Victoria Hayward has made an impact on and off the field with Athletes Unlimited Softball, an innovative professional league that wraps up its inaugural season next week.
The Mountain View High graduate is not only one of the league’s stars, she’s also a founding member and head of the player executive committee.
“I’m so happy to be part of it and to help create a future for women’s sports,” Hayward said in a phone interview Thursday from Rosemont, Ill., home of the Parkway Bank Sports Complex that hosts the five-week season. “I’m so grateful for the opportunity.”
That opportunity presented itself last October when the commissioner of National Pro Fastpitch – the league Hayward played in last year – asked her to come to New York City to meet with the two businessmen behind Athletes Unlimited: Jon Patricof (former president of Major League Soccer’s New York City FC) and Jonathan Soros.
‘They pitched it to me and three other players,” Hayward recalled. “So often in women’s pro sports, they put a ‘W’ before the league name or model it after the men’s game, and that hadn’t been working. Jon and Jonathan found another way for women’s sports to excel and be relevant.”
First on board
Touting a player-first model with profit sharing, fluid teams and a fantasy sports element, Hayward was hooked. She was the first player to sign on. The others soon followed and together “we formed a leadership committee and helped get it going,” Hayward said.
When she graduated from Mountain View a decade ago, Hayward never imagined playing in a league like this one day.
“Absolutely not,” the outfielder said. “It’s so new. This league is the future of softball.”
Athletes Unlimited has practically reinvented the game – and pro sports. The league puts the power in the players’ hands; there are no general managers or coaches, and the players pick the teams.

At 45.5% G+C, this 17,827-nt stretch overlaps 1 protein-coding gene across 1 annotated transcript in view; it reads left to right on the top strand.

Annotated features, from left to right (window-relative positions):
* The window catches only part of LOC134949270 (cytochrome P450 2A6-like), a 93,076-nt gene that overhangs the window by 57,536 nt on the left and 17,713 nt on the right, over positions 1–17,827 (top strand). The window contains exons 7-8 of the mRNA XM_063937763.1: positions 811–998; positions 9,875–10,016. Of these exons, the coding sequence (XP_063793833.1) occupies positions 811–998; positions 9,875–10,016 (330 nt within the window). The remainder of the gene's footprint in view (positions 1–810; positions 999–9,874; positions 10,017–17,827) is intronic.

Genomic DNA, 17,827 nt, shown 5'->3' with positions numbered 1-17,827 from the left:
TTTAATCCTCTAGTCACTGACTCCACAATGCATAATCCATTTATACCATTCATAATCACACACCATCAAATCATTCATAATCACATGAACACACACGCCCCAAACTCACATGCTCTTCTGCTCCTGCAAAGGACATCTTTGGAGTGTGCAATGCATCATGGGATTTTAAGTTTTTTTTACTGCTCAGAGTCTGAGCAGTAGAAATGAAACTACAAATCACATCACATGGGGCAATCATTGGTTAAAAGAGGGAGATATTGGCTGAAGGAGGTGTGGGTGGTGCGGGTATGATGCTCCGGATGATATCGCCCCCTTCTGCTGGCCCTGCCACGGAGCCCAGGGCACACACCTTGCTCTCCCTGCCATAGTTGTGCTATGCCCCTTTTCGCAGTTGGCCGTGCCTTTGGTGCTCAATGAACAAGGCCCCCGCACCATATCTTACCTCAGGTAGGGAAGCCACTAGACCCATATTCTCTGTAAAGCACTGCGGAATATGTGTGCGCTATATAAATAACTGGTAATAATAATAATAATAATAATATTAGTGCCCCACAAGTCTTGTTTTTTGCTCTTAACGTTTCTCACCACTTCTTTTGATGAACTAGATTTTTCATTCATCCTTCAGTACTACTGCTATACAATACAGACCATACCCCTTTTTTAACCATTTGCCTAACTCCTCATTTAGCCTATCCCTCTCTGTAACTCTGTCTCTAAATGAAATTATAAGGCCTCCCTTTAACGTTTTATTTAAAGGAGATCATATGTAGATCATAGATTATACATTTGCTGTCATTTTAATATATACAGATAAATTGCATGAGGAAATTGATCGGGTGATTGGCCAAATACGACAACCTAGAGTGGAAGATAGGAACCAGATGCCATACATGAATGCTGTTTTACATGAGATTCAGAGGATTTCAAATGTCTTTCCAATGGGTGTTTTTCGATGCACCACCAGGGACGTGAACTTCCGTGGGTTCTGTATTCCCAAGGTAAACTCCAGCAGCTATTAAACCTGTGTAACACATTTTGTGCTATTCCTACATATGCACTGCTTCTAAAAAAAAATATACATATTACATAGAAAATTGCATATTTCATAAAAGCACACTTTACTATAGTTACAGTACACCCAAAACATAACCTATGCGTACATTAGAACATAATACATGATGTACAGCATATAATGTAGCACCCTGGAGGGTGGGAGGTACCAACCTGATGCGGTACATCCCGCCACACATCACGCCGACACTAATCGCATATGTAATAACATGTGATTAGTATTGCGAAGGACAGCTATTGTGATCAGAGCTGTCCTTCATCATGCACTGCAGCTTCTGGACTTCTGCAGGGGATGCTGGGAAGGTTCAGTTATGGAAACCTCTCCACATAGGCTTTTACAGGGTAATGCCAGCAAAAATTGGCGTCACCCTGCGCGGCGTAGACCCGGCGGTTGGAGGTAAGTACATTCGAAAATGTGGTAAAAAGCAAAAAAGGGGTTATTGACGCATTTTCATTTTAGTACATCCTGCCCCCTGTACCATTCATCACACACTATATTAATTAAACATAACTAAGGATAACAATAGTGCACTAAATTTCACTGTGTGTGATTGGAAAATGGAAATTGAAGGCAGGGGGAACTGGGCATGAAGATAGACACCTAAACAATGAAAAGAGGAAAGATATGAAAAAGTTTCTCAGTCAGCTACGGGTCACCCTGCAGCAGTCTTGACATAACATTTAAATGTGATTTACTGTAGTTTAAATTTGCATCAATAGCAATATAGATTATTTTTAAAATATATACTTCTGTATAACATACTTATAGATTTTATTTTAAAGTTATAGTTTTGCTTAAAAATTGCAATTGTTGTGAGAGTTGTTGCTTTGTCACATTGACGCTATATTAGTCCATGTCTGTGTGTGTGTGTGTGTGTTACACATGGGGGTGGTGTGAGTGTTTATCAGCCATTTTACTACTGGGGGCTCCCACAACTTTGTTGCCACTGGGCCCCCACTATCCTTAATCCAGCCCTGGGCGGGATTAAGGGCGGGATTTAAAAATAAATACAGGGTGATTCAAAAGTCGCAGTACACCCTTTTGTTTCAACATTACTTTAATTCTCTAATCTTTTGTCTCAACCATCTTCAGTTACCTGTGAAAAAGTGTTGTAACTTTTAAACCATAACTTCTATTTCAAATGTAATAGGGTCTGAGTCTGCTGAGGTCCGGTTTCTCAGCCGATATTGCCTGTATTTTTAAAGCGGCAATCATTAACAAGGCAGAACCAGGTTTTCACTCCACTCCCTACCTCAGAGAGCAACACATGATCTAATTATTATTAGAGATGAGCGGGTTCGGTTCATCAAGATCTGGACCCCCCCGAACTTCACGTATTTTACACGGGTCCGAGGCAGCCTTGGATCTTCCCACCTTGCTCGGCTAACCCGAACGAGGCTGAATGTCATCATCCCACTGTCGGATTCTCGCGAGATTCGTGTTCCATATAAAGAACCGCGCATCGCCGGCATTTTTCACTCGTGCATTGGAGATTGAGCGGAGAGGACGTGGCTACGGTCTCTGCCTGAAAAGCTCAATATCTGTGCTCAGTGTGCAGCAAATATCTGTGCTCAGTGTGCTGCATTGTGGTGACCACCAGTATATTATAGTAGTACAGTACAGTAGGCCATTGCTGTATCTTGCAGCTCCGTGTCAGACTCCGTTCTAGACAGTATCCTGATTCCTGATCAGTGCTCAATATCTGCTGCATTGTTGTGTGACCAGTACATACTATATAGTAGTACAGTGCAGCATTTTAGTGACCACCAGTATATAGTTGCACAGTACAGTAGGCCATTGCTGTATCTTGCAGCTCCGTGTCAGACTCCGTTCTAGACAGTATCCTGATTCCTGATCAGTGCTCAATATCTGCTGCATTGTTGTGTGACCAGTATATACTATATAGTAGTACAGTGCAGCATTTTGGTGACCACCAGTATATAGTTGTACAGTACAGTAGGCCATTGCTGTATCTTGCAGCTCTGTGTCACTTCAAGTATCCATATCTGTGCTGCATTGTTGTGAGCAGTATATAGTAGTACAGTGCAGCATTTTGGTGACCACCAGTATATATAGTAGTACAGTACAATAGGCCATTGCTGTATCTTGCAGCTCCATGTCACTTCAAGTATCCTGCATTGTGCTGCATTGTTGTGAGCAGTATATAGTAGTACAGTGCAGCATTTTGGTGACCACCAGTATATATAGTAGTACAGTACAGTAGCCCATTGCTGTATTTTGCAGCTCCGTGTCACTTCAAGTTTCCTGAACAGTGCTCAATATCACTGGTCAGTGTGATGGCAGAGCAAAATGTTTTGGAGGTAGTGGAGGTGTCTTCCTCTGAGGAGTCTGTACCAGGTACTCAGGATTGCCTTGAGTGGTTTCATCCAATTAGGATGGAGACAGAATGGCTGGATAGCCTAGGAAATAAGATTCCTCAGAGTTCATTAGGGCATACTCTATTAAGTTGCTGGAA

They also make the rules, which include being rewarded for personal and team success. At the end of each three-game week, the four players with the most points (based on winning games and innings, individual stats and being voted MVP) are chosen as captains who get to draft their teams for the next week.
“It’s really fun and a totally new experience,” said Hayward, who noted that Athletes Unlimited is launching a women’s volleyball league in February. “I love every minute of it.”
Hayward has been captain twice and entered last weekend with the third-highest point total among the league’s 57 players.
“I’m seeing the ball well,” said Hayward, batting .433 after nine games, seven of which her team won. “I came in prepared. I came in a few weeks early to train with a few other players. I’ve also faced a lot of these pitchers before and took what I learned from those at-bats.”
Eye on the Olympics
A member of Canada’s national softball team for 11 years – Hayward was born in Toronto and moved to Mountain View at age 8 – she’s been preparing for the Tokyo Olympics since her squad qualified last September. The COVID-19 pandemic pushed the summer games from this year to next.
While disappointing to Hayward and others anticipating the return of softball to the Olympics after a 12-year hiatus, the delay did bring more star power to Athletes Unlimited.
“(The league) was organized to start after the Olympics,” said Hayward, who was training in Florida prior to coming to Rosemont. “By starting now, we got the big names that would have retired (after Tokyo). This is a great way to say fresh and competitive.”
Players live in what Hayward called a “shield,” different from a quarantine bubble “because we interact with a few people who are not inside it.” COVID-19 safety protocols are being followed, she said, and only two players have tested positive for the virus; both were back playing within seven days.
The season concludes with games scheduled Saturday (televised on ESPN 3), Sunday (ESPN 2) and Monday (CBS Sports Network). Then the individual champion is crowned.
Title or not, Hayward will be back.
“I definitely will play next year,” she said. “With opportunities like this, it’s hard to hang up the cleats.”